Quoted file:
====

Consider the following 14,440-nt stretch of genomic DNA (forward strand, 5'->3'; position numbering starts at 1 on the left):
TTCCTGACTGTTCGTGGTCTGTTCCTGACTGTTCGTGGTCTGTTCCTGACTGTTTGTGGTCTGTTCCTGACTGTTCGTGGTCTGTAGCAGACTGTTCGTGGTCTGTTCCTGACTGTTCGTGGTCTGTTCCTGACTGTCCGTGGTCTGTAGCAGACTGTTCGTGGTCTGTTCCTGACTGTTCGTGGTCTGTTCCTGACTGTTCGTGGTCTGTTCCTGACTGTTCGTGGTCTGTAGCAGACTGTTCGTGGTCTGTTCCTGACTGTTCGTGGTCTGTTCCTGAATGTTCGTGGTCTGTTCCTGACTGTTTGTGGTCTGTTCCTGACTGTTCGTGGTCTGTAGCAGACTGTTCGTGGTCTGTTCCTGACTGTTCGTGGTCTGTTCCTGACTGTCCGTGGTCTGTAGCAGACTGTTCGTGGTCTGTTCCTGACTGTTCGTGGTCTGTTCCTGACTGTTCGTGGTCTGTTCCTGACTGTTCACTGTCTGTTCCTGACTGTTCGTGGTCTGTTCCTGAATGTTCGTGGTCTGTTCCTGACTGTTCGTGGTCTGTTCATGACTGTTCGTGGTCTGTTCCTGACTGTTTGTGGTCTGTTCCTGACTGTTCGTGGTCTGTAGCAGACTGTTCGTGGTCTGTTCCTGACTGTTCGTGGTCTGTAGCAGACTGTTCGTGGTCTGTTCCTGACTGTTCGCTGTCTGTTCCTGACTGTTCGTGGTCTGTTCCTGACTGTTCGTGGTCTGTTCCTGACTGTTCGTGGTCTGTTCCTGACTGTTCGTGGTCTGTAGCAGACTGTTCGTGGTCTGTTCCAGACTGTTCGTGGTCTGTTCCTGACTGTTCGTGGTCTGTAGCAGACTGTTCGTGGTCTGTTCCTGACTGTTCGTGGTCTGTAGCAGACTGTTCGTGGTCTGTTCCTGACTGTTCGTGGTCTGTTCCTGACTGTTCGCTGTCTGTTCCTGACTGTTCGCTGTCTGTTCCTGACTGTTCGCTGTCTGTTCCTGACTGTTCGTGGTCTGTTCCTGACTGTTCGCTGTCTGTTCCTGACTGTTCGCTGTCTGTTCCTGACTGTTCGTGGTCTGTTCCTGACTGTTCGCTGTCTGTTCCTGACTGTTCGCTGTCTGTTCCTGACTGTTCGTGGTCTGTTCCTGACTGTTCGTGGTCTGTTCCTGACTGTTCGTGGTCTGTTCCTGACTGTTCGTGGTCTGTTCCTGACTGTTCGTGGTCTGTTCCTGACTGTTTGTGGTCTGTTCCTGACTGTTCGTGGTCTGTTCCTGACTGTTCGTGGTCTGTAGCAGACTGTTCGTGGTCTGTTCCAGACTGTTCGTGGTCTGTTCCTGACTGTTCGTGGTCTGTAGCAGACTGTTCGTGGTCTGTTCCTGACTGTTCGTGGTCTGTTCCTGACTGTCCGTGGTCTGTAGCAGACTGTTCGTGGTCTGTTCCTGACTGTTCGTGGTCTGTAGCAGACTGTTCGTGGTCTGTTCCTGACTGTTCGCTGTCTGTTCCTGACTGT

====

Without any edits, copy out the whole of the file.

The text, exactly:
Consider the following 14,440-nt stretch of genomic DNA (forward strand, 5'->3'; position numbering starts at 1 on the left):
TTCCTGACTGTTCGTGGTCTGTTCCTGACTGTTCGTGGTCTGTTCCTGACTGTTTGTGGTCTGTTCCTGACTGTTCGTGGTCTGTAGCAGACTGTTCGTGGTCTGTTCCTGACTGTTCGTGGTCTGTTCCTGACTGTCCGTGGTCTGTAGCAGACTGTTCGTGGTCTGTTCCTGACTGTTCGTGGTCTGTTCCTGACTGTTCGTGGTCTGTTCCTGACTGTTCGTGGTCTGTAGCAGACTGTTCGTGGTCTGTTCCTGACTGTTCGTGGTCTGTTCCTGAATGTTCGTGGTCTGTTCCTGACTGTTTGTGGTCTGTTCCTGACTGTTCGTGGTCTGTAGCAGACTGTTCGTGGTCTGTTCCTGACTGTTCGTGGTCTGTTCCTGACTGTCCGTGGTCTGTAGCAGACTGTTCGTGGTCTGTTCCTGACTGTTCGTGGTCTGTTCCTGACTGTTCGTGGTCTGTTCCTGACTGTTCACTGTCTGTTCCTGACTGTTCGTGGTCTGTTCCTGAATGTTCGTGGTCTGTTCCTGACTGTTCGTGGTCTGTTCATGACTGTTCGTGGTCTGTTCCTGACTGTTTGTGGTCTGTTCCTGACTGTTCGTGGTCTGTAGCAGACTGTTCGTGGTCTGTTCCTGACTGTTCGTGGTCTGTAGCAGACTGTTCGTGGTCTGTTCCTGACTGTTCGCTGTCTGTTCCTGACTGTTCGTGGTCTGTTCCTGACTGTTCGTGGTCTGTTCCTGACTGTTCGTGGTCTGTTCCTGACTGTTCGTGGTCTGTAGCAGACTGTTCGTGGTCTGTTCCAGACTGTTCGTGGTCTGTTCCTGACTGTTCGTGGTCTGTAGCAGACTGTTCGTGGTCTGTTCCTGACTGTTCGTGGTCTGTAGCAGACTGTTCGTGGTCTGTTCCTGACTGTTCGTGGTCTGTTCCTGACTGTTCGCTGTCTGTTCCTGACTGTTCGCTGTCTGTTCCTGACTGTTCGCTGTCTGTTCCTGACTGTTCGTGGTCTGTTCCTGACTGTTCGCTGTCTGTTCCTGACTGTTCGCTGTCTGTTCCTGACTGTTCGTGGTCTGTTCCTGACTGTTCGCTGTCTGTTCCTGACTGTTCGCTGTCTGTTCCTGACTGTTCGTGGTCTGTTCCTGACTGTTCGTGGTCTGTTCCTGACTGTTCGTGGTCTGTTCCTGACTGTTCGTGGTCTGTTCCTGACTGTTCGTGGTCTGTTCCTGACTGTTTGTGGTCTGTTCCTGACTGTTCGTGGTCTGTTCCTGACTGTTCGTGGTCTGTAGCAGACTGTTCGTGGTCTGTTCCAGACTGTTCGTGGTCTGTTCCTGACTGTTCGTGGTCTGTAGCAGACTGTTCGTGGTCTGTTCCTGACTGTTCGTGGTCTGTTCCTGACTGTCCGTGGTCTGTAGCAGACTGTTCGTGGTCTGTTCCTGACTGTTCGTGGTCTGTAGCAGACTGTTCGTGGTCTGTTCCTGACTGTTCGCTGTCTGTTCCTGACTGT